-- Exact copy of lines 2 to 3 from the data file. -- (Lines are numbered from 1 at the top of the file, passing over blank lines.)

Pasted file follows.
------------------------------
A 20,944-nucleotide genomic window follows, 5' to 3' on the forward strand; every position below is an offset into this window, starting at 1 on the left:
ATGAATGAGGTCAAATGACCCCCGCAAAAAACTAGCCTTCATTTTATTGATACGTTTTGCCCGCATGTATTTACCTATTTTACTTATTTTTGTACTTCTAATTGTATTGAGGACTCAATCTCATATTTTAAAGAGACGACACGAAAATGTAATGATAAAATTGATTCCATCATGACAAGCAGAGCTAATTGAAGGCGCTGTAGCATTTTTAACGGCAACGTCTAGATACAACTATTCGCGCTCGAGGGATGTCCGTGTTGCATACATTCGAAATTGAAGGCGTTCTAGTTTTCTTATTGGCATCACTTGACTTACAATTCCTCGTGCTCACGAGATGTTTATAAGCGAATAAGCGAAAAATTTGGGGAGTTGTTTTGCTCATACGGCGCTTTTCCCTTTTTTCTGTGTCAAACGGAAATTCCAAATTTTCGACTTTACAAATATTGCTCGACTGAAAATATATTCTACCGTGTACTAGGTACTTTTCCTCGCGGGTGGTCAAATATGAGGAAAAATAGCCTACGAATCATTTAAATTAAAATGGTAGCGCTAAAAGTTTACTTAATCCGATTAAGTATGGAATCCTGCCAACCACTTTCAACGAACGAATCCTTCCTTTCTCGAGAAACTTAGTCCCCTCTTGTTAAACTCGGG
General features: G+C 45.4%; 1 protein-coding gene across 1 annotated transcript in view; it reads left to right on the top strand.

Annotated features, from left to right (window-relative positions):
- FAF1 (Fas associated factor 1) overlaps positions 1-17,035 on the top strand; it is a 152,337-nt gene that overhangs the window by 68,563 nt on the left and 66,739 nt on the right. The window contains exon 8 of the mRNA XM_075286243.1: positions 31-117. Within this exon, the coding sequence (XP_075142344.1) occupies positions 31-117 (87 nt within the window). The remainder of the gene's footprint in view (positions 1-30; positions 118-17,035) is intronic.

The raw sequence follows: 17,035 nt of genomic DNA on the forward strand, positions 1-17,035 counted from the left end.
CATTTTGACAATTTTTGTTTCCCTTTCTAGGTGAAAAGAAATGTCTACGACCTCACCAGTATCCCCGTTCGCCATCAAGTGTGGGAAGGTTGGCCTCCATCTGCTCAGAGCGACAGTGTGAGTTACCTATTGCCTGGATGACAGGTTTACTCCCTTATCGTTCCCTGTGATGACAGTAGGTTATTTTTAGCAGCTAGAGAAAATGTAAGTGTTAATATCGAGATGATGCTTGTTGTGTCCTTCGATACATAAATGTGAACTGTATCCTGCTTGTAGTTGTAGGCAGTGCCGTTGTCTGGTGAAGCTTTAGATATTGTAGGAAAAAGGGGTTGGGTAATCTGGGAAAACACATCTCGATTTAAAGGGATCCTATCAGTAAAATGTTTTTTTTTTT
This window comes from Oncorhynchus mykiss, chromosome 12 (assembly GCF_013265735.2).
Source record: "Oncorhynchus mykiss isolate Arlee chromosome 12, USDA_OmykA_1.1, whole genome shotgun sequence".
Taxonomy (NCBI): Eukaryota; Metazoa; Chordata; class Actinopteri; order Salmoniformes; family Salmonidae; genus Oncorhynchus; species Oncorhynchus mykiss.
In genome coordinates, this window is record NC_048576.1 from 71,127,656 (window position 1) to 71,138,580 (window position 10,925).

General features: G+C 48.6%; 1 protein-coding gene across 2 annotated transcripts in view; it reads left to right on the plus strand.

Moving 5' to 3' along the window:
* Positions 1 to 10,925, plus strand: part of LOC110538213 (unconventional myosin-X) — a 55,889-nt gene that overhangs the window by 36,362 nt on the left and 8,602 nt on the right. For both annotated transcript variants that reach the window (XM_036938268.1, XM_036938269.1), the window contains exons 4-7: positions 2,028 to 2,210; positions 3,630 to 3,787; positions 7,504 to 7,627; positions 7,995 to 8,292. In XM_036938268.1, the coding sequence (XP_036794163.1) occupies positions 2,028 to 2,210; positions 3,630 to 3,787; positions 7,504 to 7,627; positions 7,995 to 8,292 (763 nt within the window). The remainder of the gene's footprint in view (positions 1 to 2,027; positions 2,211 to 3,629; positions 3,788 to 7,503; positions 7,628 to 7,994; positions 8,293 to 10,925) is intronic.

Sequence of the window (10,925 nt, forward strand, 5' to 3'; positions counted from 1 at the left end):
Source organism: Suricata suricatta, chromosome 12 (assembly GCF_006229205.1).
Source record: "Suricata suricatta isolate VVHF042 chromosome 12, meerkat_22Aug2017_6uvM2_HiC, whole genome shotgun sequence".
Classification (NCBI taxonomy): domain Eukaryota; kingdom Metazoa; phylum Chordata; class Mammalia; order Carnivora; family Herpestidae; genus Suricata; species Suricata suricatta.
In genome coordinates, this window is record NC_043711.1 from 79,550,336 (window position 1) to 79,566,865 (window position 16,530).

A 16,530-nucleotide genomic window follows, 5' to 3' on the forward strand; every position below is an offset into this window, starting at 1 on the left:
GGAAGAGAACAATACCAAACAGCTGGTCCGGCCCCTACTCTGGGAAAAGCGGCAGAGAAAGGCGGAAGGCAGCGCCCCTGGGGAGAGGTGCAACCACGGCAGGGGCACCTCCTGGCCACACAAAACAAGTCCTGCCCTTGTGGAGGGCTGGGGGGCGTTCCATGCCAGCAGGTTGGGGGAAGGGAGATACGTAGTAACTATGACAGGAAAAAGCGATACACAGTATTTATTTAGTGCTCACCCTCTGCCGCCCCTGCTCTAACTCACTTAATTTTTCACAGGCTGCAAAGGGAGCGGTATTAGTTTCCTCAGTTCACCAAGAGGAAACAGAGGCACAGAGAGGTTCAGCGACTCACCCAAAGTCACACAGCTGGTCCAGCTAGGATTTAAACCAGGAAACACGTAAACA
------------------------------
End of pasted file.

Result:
ATGAATGAGGTCAAATGACCCCCGCAAAAAACTAGCCTTCATTTTATTGATACGTTTTGCCCGCATGTATTTACCTATTTTACTTATTTTTGTACTTCTAATTGTATTGAGGACTCAATCTCATATTTTAAAGAGACGACACGAAAATGTAATGATAAAATTGATTCCATCATGACAAGCAGAGCTAATTGAAGGCGCTGTAGCATTTTTAACGGCAACGTCTAGATACAACTATTCGCGCTCGAGGGATGTCCGTGTTGCATACATTCGAAATTGAAGGCGTTCTAGTTTTCTTATTGGCATCACTTGACTTACAATTCCTCGTGCTCACGAGATGTTTATAAGCGAATAAGCGAAAAATTTGGGGAGTTGTTTTGCTCATACGGCGCTTTTCCCTTTTTTCTGTGTCAAACGGAAATTCCAAATTTTCGACTTTACAAATATTGCTCGACTGAAAATATATTCTACCGTGTACTAGGTACTTTTCCTCGCGGGTGGTCAAATATGAGGAAAAATAGCCTACGAATCATTTAAATTAAAATGGTAGCGCTAAAAGTTTACTTAATCCGATTAAGTATGGAATCCTGCCAACCACTTTCAACGAACGAATCCTTCCTTTCTCGAGAAACTTAGTCCCCTCTTGTTAAACTCGGG
General features: G+C 45.4%; 1 protein-coding gene across 1 annotated transcript in view; it reads left to right on the top strand.